For many people this might seem counter-intuitive. The conservative employer thinks he needs people, who do as they are told. The conservative employee keeps to himself being afraid to offend anybody and fearing the repercussions. In fact the opposite is true and both would highly benefit from “showing more attitude”. As an employer you should embrace employees and external contractors, who question things and who challenge everything against your values and their own values. This is the only way to improve, to produce sustainable products, to come closer to excellence and to create the solutions you really want! As an employee questioning things and standing up for your values makes your dayjob more exciting and meaningful instantly! It gives you the chance to do something that you really care about from your own accord, thus increasing your motivation and quality of life and consequentially improving the quality of your work results!
For me this is one of the core parts of “Code with attitude” and one of the most basic mindsets that we live and breathe here at synyx. It is the attitude to have the strong intention to understand our client’s value system and needs and to have the courage to actively act in their best interest, while incorporating our own values for our client’s good.
During my work in different projects this mindset has helped me and our clients countless times. I don’t know how often we had to defend our values of sustainability, quality and excellence by emphasizing the importance of things like code quality, automated tests, slack time and refactorings to keep a project afloat or even rescue it from certain failure. There were times when clients needed to be reminded of their own core values like customer friendliness, innovativeness, data minimization or accessability. Otherwise their projects would have gone in (for them!) completely undesirable directions.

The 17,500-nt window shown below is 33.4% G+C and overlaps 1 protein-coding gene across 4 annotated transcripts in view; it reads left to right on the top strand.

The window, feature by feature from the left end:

It is part of our job to get to know the client’s values and remind them!
One time I actually witnessed a project manager from a larger corporation with a hundreds-of-developers-software-department make the claim that his company is _not_ a software company and therefore the software doesn’t have to be developed on a professional level. The guy in a room of ten people who spoke up was me – the only guy not employed by the company. I love being that guy, it is a great part of what makes my job meaningful.
The bottom line is that to be of maximum value for you and your client you have to be aware of that complex value system mentioned above and you have to bring up the courage to act on it. To say “no” at the right times, to say “yes, but” at the right times, to encourage at the right times. Code with attitude!